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Deep Brain Stimulation in Refractory Tourette Syndrome

BRUSSELS, BELGIUM -- August 27, 2007 -- Deep brain stimulation (DBS) is a promising, minimally invasive therapy for patients with severe [DEF]refractory[/DEF] Tourette syndrome (TS), according to study findings.

The results of a long-term follow-up, phase 2, observational study were presented here on August 26th at the 11th Congress of the European Federation of Neurological Societies (EFNS) by Mauro Porta, MD, Principal Investigator, Professor and Head, Clinic of Movement Disorder, IRCCS Galeazzi, Milan, Italy.

"A lot of attention has been paid to [TS] recently because many more of its aspects are understood better now than in past times," said Dr. Porta. However, the actual definition of TS remains difficult to pinpoint. What is known about it is that TS has an average onset before 18 to 21 years of age and patients display a combination of multiple motor and vocal tics. These can occur many times a day nearly every day or intermittently over a period of more than a year. TS can also include or be accompanied by a number of associated/related symptoms, such as nonobscene socially inappropriate behaviour, self-injury behaviour, obsessive compulsive behaviour/disorder (OCB/OCD), and attention deficit hyperactivity disorder (ADHD).

The clinical classification of TS now includes the range of manifestations as simple, full-blown, and "plus," with its conservative treatments using a wide range of specifically tic-, ADHD-, and/or OCB-directed agents, combined with educational and supportive intervention.

However, many patients with TS are refractory to such treatments, due to failure of traditional and new antipsychotic drugs and catecholamine inhibitors, intolerable side effects of treatment, and/or lack of significant benefits from more than 2 years of psychobehavioural therapy. These patients thus become candidates for more invasive treatments like DBS, particularly if they show important social impairment, or self-inflicted or TS-linked lesions.

Of the over 650 patients routinely followed through the Italian Tourette Syndrome Association to date, 30 have satisfied the criteria for treatment with DBS, with 3 refusing treatment and caregivers of 3 others not supporting its use; the 22 patients who have undergone DBS and have more than 6 months of follow-up were included in the present analysis.

The main exclusion criteria were for history or presence of severe head trauma, structural brain lesions, or use of dopamine receptor blockers before recognition of tic condition. Other exclusion criteria were comorbid medical conditions precluding surgical procedures or a preexisting implanted electrical device and further preventive psychosocial conditions (eg, poor comprehension of DBS treatment, sociopathic personality, active suicidal ideation, or poor compliance for follow-up).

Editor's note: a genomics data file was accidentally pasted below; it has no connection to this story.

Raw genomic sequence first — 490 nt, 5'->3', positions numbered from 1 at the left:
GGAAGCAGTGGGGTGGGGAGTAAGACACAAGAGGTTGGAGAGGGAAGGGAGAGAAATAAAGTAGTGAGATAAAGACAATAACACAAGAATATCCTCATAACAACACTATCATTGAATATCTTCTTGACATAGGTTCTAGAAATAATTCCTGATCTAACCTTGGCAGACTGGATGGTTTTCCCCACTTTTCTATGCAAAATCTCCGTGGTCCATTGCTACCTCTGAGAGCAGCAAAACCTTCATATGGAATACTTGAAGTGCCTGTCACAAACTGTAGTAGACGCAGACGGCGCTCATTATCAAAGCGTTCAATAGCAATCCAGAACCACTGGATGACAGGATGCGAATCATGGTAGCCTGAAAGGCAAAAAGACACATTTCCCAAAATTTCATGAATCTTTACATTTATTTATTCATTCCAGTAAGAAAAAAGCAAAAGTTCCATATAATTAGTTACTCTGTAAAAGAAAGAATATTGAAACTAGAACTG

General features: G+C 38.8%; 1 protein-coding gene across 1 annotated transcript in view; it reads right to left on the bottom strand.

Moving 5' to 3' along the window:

Primary endpoints included efficacy of DBS on tics and TS "plus" symptoms, timing and regulation of treatment needed, concomitant drug use, and safety. Three targets were chosen for the treatment: the centromedianus (CM)/parafascicularis (PF)/ventralis oralis (VO) nuclei of the thalamus; the globus pallidus internus (GPI); and the nucleus accumbens (NA). Stimulation parameters were for an amplitude of 2 to 5 V, a pulse width of 90 to 180 microseconds, and a frequency of 130 to 180 Hz.

The researchers noted large improvements for the Yale Global Tic Severity Scale scores after the DBS, with gradual improvements with time seen for the Yale-Brown Obsessive-Compulsive Scale for OCB and the State-Trait Anxiety Inventory scores. Furthermore, there was continuing improvement in the patient quality of life over the full 2 years of follow-up, according to a visual analogue scale.

The use of DBS also resulted in reductions in comedication: 23% of patients became drug free and 73% showed a 50% to 75% reduction in drug use; only 1 patient showed no changes in drug use.

Dr. Porta concluded, "We observed only minor side effects, showing that the procedure is good, is safe, and for us we can consider it as a promising, minimally invasive therapy for severe refractory Tourette 'plus' patients."

[Presentation title: Deep Brain Stimulation for Tourette Syndrome Refractory to Conservative Treatment: Long-Term Follow-Up Results. Abstract SC110]
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David Baxter

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They seem to be exploring the use of this treatment technique in a variety of symptom or problem areas in recent months, from depression to OCD to schizophrenia.

It is interesting to follow the research. I'm not sure yet where it will lead, if anywhere, but it's always good to see new options being explored.

See this earlier post with a case study: Deep Brain Stimulation For Tourette
 

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According to the reports and occasional documentary program (Discovery Health) DBS is only considered an option in cases where all other treatment options have failed and the significant risk of this procedure justifies the potential benefit.

There are a limited number of centers performing the procedure and results, particularly in the Tourette cases have been mixed.

One man, as I recall, gained some reduction in tic activity, but was experiencing seizures from the procedure.

It would appear the procedure in its early stages of development, and will be several years before there is conclusive evidence as to its effectiveness.
 

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